Either way, Rowden said she looked at the budget year of her first full year in office, 2001. But she didn't realize that number represented the 2000-2001 fiscal year budget, which the board finalized two months before she took office.
The tax rate did drop in her tenure by 2.0773 mills — not much off the 2.16 she claimed. So the Truth-O-Meter gives her a Mostly True.
Kingsley's fuzzy math
Kingsley's declaration about his tax-cutting record is much more sweeping and factually flawed. He served on the board from 1998 to 2002 when he lost his re-election bid. The Democrat won another four-year term in 2004 in District 5.
The claims on his campaign flier in this race are multifaceted. The first part states he voted for "six county tax rate millage reductions in seven years."
Like Rowden, Kingsley counts a tax cut in a budget approved before he took office. In this case, the .1831 mill reduction from fiscal year 1998-1999.
He acknowledged this week that the claim is mistaken. "I guess that would be correct," he said of the mix-up.
But it's the next part of Kingsley's claim that is most disputable.
He suggests those cuts equaled "$62-million … that has been removed from county budgets and given back to the taxpayers during my tenure."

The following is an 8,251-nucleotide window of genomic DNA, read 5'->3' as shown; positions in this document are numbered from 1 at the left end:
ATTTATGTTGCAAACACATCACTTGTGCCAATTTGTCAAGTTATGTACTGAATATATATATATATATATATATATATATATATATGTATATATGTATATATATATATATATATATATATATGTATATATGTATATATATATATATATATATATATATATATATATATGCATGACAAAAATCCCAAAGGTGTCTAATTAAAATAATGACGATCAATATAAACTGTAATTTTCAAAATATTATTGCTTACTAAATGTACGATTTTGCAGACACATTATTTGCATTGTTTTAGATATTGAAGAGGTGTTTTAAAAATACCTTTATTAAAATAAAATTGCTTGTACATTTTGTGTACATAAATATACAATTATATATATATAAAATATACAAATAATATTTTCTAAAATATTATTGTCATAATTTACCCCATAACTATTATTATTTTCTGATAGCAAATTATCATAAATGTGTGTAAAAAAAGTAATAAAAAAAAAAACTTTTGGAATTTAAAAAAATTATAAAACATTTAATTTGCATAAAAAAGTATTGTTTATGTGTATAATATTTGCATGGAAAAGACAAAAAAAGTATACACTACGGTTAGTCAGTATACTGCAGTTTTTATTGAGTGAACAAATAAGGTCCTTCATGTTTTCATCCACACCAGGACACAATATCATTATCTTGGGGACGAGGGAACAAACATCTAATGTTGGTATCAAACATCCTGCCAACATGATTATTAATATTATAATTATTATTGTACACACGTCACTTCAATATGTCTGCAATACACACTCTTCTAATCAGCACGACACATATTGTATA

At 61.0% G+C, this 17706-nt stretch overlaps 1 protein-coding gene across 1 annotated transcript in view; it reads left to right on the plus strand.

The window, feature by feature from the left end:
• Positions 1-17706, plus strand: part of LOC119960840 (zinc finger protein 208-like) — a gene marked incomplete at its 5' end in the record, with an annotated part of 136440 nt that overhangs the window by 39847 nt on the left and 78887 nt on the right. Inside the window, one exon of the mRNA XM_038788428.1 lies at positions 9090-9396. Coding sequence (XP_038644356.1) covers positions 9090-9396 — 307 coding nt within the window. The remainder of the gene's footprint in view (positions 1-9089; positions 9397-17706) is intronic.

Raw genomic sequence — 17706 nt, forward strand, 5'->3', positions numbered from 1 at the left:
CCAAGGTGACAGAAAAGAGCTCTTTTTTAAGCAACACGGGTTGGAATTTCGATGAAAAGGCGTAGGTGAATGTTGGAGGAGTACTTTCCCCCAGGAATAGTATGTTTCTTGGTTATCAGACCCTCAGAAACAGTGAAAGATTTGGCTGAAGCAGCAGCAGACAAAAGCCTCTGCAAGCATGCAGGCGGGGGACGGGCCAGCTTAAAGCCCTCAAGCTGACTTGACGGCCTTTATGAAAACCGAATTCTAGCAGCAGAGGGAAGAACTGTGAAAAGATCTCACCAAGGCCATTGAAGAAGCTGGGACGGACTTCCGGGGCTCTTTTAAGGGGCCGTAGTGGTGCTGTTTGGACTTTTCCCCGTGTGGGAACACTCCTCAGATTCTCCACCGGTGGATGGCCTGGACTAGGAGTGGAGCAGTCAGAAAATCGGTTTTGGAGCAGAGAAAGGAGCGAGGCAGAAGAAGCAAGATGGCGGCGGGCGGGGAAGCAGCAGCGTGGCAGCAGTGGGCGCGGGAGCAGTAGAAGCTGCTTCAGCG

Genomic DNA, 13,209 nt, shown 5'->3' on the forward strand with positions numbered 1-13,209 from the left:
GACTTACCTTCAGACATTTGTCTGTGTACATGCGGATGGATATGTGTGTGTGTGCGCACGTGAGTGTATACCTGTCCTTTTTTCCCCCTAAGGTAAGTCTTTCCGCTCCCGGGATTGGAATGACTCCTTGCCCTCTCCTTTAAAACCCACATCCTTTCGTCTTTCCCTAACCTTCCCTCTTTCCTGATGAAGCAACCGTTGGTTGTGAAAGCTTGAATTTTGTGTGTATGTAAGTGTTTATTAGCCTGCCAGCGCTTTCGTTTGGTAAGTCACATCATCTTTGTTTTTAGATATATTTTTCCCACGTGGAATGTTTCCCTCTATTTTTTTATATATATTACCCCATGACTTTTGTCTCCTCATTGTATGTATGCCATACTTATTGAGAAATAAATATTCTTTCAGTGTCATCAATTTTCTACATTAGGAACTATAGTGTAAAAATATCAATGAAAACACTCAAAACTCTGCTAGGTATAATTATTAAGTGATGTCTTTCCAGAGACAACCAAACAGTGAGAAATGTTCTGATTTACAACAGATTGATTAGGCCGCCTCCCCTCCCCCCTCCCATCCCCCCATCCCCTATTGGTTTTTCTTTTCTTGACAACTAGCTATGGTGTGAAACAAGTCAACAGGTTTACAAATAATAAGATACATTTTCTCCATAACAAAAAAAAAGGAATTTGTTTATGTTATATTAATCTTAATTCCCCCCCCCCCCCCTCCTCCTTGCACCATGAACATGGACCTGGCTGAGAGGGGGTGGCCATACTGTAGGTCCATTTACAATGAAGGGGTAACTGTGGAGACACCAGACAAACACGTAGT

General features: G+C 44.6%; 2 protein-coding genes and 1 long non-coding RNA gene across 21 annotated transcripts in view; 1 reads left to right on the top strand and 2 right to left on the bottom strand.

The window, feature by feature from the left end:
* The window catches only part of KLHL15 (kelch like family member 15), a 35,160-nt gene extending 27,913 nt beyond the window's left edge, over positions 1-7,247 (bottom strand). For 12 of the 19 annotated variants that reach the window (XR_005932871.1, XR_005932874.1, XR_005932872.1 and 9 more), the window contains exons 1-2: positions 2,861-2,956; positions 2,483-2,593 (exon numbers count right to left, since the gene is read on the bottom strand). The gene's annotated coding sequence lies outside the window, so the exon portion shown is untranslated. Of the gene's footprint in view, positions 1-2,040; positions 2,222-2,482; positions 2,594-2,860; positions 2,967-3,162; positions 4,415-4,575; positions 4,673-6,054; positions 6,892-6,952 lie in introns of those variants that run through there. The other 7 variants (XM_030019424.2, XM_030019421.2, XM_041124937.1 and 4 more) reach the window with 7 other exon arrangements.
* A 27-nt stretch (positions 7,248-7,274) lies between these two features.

It's skewed for three reasons:
• It's misleading to say the money was given back. It's not like taxpayer got rebate checks; the money just was never collected.
Kingsley said he "removed (taxpayers) from the liability of paying that much in taxes," calling it a matter of semantics.
• It counts two property tax cuts approved before Kingsley was elected (the 1998 and 1999 fiscal years) and two budgets finalized when he wasn't in office (2004 and 2005).
Kingsley said he takes credit for savings in the years he wasn't in office because the tax rate stayed constant after he left. But the wording on his brochure is precise: "during my tenure." This would not include savings in years when he was not in office.
• The $62-million is how much property tax revenues the county would have received had the tax rate remained the same from 1998 to 2008. But the rate did change, often year to year.
Kingsley took that figure from Zoettlein's chart ("I just used his numbers. I didn't massage them."). But Zoettlein said the figure isn't meaningful. "It is just my number to keep track of what the revenue could have been, it doesn't hold any other significance."
A better way to score how much taxpayers saved is a year-to-year analysis that takes into account the property tax rate as it changes in each budget year, Zoettlein said. Under this premise, Kingsley accurately can take credit for year-to-year tax cuts totaling $24.1-million.
But Kingsley disagrees with that approach.
"To say it's not cumulative doesn't make any sense," he said. "It just makes sense to say it's cumulative because that's the money we didn't have to pay. … Each year they get the savings one more time."
Kingsley suggests there's precision behind the $62-million figure. But it's actually quite a stretch that wrongly implies taxpayers got the money back because of his work in office. So he earns a Barely True on the Truth-O-Meter.
John Frank can be reached at firstname.lastname@example.org or (352) 754-6114.